“If there is no mould for a design, I have to think of how to cut it from agar agar myself, and there are no ready measurements,” he says, showing us a photo of a customised truck ordered by a construction company. It takes him around half an hour to make a basic floral cake, and up to a week to construct very elaborate orders.
Prices start from S$60 for the smallest six-inch standard design agar agar cake, and from S$90 for customised orders. Chan says: “The price depends on the difficulty of the design and cake size.”
SELF TAUGHT AGAR AGAR-MAKING
Other than learning from his mum how to use an agar agar mould, Chan is entirely self-taught. “I taught myself drawing and hand-cutting and watched people making chocolate, like (famed pastry chef) Amaury Guichon. The process of (sculpting) chocolate and agar agar is very similar, ’cause both are liquid when hot,” he explains.
He also has celeb customers like Carole Lin. “She ordered an aquatic-themed cake for her daughter’s birthday celebration in school. And Mark Lee came by to buy a few of our agar agar cups too,” he says.
During 8days.sg’s visit, a dramatic-looking longevity cake for a 70-year-old’s birthday party was chilling in the fridge. “The customer said they wanted a bowl of longevity noodles, so I thought of this anti-gravity effect,” Chan shares.
The ‘bowl’ contains realistic-looking agar agar abalones and prawns made with a mould and hand-painted by Chan with food colouring. There's even chopped 'spring onions'. “There is really ‘noodle soup’ inside too, all made with agar agar. I guess that’s what customers like, that we are very detail-oriented,” he notes.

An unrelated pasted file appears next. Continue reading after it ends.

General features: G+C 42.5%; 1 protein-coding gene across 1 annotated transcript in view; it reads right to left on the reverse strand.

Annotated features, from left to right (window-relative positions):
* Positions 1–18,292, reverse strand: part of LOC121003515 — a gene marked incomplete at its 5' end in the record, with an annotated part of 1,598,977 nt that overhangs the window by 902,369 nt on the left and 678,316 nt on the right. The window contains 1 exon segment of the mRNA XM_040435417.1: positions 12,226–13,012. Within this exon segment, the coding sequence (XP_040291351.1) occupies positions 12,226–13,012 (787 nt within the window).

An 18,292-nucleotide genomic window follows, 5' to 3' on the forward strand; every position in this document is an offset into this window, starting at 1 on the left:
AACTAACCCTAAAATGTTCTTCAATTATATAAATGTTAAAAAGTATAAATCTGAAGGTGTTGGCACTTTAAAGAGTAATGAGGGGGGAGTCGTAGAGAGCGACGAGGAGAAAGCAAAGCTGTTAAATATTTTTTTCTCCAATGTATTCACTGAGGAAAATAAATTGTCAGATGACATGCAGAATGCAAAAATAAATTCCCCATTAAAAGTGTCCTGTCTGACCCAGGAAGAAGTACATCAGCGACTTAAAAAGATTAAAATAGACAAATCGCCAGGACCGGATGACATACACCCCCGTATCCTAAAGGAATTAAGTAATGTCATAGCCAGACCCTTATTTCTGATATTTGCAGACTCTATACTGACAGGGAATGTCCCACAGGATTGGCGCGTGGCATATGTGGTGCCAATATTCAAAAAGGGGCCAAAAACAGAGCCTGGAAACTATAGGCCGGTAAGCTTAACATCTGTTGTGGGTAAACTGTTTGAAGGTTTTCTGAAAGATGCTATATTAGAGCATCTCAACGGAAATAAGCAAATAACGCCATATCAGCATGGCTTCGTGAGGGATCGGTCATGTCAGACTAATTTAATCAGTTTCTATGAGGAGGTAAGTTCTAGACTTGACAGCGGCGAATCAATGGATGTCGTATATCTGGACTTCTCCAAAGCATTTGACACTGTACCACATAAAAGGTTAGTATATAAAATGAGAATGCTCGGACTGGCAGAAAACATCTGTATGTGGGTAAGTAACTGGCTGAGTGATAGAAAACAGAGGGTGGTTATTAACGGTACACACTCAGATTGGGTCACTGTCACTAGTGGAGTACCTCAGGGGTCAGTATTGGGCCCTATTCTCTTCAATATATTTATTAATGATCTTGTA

His family used to make all this from their Beauty World hawker stall space but eventually moved out for a more comfortable working environment. “There is air-con and more space here, and this is a pick-up-friendly place. It was quite weird for our customers to pick up their birthday cakes in a hawker centre,” Chan laughs.
Our favourite from the pastry selection is this puffy little sponge cake, the sponge texture is ethereally light, punctuated with a mildly savoury burst of flavour from juicy bak kwa bits. We could easily scarf down five cakes at one go.
Sadly, the family only makes around eight to 10 pieces a day per pastry/cake for now. Despite offering good bakes, their secluded location just doesn’t attract a lot of customers. “The walk-ins are not a lot. And our delivery platforms are quite stagnant,” Chan shares. So if you want to secure your loot, it’s best to call ahead to pre-order.
The tarts here are simply priced at S$3.50 per tart (slightly more expensive than trendy hawker stall Cat in the Hat’s). Still, this shop is one underrated gem that has value-for-money fancy desserts at very reasonable prices.
The 11 flavours offered here are mostly winners: We particularly like the elegant Pistachio, sweet, earthy Orh Nee topped with gold leaf, the crumbly, fragrant Pecan, and the sultry, rich Dark Chocolate.
We were excited about the Bak Kwa flavour as its sponge cake counterpart was excellent, but the tart version did not quite hit the spot.
Despite offering a menu of mostly Western-style bakes, Teo also makes some ondeh ondeh for sale. At six for S$2.50, we are pleased to find sweet potato ondeh ondeh at this price point in the heart of Bukit Timah (could this be the most affordable ondeh ondeh in Singapore?). And it’s delish too. The soft, chewy balls, rolled in grated coconut, explode to the bite and flood our mouths with smooth gula melaka.
#02-43 Coronation Shopping Plaza, 587 Bukit Timah Rd, Singapore 269707. Open daily 10am to 7.30pm. www.instagram.com/foodmapping
This story was originally published in 8Days.